If the Ottawa Senators hope to return to a competitive brand of hockey in time for the 2021-22 season they must be one of the biggest buyers at the NHL trade deadline.

Most of the focus for Ottawa right now concerns their big expiring contracts. Matt Duchene, Mark Stone, Ryan Dzingel and Cody Ceci all sit on TSN’s Trade Bait board as Ottawa looks to overhaul their roster. Those four players are worth nearly $20 million in cap space on their current deals. Duchene, Stone and Dzingel all figure to earn raises this summer – be it from Ottawa or another NHL organization.

Ownership has made loud overtures regarding a willingness to spend “close to the cap” starting in the 2021-22 season. That’s encouraging from a long-term perspective, but we must also consider what that means in the short term – that the Senators have little interest in being competitive over the next two-and-a-half seasons, and that their sole intent over this period will be to ice a team close to the salary cap floor while acquiring assets for their big push in 2021-22.

If Ottawa plays this right, it’s a very defensible strategy. There is little worse than being stuck on the treadmill of mediocrity, a team that’s never bad enough to acquire premium draft picks and never good enough to do credible damage in the postseason.

We’ve seen a number of examples of teams bottoming out in this manner, only to rebound a few years down the road. While I think Ottawa certainly risks burning whatever equity they have left with their fan base by letting more marquee talent walk, they really don’t have much of a choice if the goal is to be competitive years from now.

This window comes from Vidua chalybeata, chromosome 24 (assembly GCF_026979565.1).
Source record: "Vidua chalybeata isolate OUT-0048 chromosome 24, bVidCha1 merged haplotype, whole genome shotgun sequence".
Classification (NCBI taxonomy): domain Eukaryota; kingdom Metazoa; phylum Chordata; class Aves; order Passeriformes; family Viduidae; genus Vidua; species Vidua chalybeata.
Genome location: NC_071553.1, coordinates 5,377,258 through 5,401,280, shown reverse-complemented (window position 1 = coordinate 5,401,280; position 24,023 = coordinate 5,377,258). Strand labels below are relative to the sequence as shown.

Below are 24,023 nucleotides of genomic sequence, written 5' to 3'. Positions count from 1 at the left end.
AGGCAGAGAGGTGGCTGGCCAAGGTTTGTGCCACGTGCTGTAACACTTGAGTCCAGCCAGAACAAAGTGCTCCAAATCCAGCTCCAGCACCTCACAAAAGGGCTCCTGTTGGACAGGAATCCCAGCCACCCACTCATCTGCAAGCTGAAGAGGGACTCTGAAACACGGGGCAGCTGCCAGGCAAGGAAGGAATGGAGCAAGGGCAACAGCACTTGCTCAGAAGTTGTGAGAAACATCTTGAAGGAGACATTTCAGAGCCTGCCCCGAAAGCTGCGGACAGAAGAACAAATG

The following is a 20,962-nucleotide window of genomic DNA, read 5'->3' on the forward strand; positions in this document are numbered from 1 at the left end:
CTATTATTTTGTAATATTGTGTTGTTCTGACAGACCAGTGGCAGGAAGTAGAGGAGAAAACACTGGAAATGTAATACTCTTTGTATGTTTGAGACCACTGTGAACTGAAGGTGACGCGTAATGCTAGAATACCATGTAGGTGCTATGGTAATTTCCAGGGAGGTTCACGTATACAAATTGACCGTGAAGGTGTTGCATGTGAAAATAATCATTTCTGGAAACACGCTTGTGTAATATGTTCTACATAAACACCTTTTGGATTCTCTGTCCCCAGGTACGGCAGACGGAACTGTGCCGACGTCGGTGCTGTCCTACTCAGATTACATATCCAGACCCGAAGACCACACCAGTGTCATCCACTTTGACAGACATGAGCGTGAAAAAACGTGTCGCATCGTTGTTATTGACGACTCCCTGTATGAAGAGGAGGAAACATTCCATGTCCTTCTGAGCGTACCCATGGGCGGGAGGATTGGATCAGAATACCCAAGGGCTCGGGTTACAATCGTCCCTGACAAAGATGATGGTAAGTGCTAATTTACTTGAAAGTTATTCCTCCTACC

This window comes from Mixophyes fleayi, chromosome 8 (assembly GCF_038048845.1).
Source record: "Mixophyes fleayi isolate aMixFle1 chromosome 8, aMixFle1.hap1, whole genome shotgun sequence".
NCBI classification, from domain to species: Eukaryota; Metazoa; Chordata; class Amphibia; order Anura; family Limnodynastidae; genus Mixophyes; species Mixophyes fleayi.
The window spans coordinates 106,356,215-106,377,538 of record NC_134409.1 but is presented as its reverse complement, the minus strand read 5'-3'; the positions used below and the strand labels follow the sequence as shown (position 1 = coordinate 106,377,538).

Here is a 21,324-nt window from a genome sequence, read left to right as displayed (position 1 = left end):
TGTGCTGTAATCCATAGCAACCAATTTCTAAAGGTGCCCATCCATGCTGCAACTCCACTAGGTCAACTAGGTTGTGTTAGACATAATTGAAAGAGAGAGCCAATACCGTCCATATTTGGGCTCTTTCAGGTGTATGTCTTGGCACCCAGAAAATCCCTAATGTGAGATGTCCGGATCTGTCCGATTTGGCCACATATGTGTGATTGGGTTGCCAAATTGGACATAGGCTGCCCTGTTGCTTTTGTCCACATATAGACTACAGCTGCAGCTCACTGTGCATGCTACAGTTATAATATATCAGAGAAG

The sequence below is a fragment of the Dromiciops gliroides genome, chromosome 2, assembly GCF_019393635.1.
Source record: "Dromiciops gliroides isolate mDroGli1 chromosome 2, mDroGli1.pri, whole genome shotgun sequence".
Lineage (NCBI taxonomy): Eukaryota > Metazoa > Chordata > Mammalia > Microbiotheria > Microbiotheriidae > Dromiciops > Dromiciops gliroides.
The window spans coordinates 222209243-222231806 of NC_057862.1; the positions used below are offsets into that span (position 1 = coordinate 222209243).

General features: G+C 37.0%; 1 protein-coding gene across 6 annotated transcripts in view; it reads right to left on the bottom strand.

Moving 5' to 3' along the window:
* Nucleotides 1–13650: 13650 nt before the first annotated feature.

So yes, Ottawa will likely be selling off a number of assets. But at the same time they should be buying – strategically, of course. Remember: there are salary cap implications with purging players like Erik Karlsson, Kyle Turris, Duchene, Stone, Dzingel, and, even to a lesser extent, Cody Ceci.

The team still needs to meet the salary cap floor over the next couple of seasons. If you expect the 2019-20 season to feature an $83 million salary cap and 2020-21 to feature an $87 million cap (based on 5 per cent growth), those years would come with cap floors of $62 million and $65 million, respectively.

Ottawa doesn’t have the contracts right now to meet either of those targets, though there are still a tremendous amount of unknowns. CapFriendly has Ottawa at just $45 million ($17 million below the cap floor) on a base of 14 contracts in 2019-20, and just $19 million ($46 million below) on a base of five contracts in 2020-21.

The organization has been very vocal about clearing roster spots for some of their younger players and prospects on entry-level deals. So while future roster spots will fill up, they will likely be loaded with entry-level contracts. That means Ottawa is going to need some help meeting the cap floor, especially with Karlsson out of the fold and Duchene and Stone appearing headed that way.

This is where the opportunity lies. The Senators are flush with cap space and are going into an aggressive two-year rebuild in order to return to competitiveness. One way they can expedite the process? Start buying up bad contracts, especially bad contracts that are back-diving in nature.

There are plenty of cap-strapped teams around the league that would love to get off some of their bad contracts. Out of curiosity, I went and looked at some of the more notable back-diving deals – where the cap hit far exceeds the actual salary owed – across the league.